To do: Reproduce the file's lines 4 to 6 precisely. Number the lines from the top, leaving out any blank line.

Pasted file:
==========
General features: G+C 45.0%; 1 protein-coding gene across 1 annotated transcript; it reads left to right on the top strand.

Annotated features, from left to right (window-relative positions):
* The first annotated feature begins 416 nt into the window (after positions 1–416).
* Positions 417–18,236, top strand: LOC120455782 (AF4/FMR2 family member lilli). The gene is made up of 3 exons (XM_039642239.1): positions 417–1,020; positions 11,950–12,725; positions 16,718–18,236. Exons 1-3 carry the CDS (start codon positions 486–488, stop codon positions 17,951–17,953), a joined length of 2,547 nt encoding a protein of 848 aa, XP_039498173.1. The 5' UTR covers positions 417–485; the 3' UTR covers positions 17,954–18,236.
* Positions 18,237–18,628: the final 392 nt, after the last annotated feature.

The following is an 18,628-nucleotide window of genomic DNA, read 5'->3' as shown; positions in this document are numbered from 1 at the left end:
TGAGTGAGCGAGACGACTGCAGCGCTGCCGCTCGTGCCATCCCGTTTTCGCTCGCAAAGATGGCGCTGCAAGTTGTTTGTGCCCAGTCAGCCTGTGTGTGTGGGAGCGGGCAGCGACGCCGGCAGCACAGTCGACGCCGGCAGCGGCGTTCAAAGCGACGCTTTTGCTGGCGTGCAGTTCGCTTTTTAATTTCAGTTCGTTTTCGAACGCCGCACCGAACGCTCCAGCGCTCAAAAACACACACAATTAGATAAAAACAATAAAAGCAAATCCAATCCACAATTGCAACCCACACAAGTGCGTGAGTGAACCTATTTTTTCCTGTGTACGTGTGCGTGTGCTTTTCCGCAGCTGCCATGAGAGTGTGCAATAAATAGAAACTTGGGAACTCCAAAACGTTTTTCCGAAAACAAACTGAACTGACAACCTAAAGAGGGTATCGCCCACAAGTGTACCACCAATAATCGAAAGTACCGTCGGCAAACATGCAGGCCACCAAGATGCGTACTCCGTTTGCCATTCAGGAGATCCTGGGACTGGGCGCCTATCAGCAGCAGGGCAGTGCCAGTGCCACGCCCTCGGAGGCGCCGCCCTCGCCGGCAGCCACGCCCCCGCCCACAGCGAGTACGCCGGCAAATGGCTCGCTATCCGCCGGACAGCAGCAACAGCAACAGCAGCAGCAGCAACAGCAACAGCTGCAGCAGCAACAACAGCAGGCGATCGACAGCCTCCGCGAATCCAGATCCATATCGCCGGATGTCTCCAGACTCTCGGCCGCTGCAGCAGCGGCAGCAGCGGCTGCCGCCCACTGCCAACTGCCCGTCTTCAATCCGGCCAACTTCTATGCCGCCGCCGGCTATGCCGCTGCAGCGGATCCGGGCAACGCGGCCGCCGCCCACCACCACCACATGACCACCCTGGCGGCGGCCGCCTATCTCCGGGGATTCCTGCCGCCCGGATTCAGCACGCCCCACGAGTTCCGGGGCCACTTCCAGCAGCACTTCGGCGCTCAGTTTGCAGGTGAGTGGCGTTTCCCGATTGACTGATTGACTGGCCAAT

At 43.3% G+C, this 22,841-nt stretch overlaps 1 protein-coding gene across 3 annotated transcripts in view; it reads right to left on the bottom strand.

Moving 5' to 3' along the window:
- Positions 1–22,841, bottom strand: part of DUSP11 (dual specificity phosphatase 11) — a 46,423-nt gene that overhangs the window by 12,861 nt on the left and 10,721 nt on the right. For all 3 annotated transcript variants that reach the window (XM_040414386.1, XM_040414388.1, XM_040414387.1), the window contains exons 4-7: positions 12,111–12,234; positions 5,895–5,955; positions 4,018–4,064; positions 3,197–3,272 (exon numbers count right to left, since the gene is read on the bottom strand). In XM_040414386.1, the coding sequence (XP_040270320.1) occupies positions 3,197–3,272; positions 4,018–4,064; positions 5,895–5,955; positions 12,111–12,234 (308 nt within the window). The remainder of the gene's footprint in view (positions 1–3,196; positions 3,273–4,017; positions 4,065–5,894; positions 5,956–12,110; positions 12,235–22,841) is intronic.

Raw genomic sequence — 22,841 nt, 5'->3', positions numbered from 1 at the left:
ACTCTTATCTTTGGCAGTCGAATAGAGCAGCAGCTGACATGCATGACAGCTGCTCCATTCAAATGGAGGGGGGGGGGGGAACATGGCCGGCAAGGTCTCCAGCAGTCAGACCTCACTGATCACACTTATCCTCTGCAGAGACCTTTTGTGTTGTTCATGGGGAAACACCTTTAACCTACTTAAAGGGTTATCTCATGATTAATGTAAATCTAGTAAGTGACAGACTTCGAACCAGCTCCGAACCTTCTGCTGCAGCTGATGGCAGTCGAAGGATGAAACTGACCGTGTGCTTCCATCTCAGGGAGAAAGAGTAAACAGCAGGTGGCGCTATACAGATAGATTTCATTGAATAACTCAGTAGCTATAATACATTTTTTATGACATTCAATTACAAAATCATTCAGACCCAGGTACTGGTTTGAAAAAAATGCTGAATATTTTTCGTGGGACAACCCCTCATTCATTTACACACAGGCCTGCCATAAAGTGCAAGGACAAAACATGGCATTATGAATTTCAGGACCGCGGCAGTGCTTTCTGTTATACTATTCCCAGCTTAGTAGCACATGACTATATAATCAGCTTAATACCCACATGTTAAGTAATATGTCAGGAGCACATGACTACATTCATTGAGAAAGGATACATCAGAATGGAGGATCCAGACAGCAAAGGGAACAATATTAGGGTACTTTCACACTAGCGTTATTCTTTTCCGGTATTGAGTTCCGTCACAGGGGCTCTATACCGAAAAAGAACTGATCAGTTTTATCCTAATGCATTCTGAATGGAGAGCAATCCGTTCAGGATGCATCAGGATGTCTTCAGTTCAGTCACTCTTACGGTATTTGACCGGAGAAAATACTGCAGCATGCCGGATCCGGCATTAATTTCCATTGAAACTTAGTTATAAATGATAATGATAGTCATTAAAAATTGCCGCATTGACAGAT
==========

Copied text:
* Positions 417–18,236, top strand: LOC120455782 (AF4/FMR2 family member lilli). The gene is made up of 3 exons (XM_039642239.1): positions 417–1,020; positions 11,950–12,725; positions 16,718–18,236. Exons 1-3 carry the CDS (start codon positions 486–488, stop codon positions 17,951–17,953), a joined length of 2,547 nt encoding a protein of 848 aa, XP_039498173.1. The 5' UTR covers positions 417–485; the 3' UTR covers positions 17,954–18,236.
* Positions 18,237–18,628: the final 392 nt, after the last annotated feature.

The following is an 18,628-nucleotide window of genomic DNA, read 5'->3' as shown; positions in this document are numbered from 1 at the left end: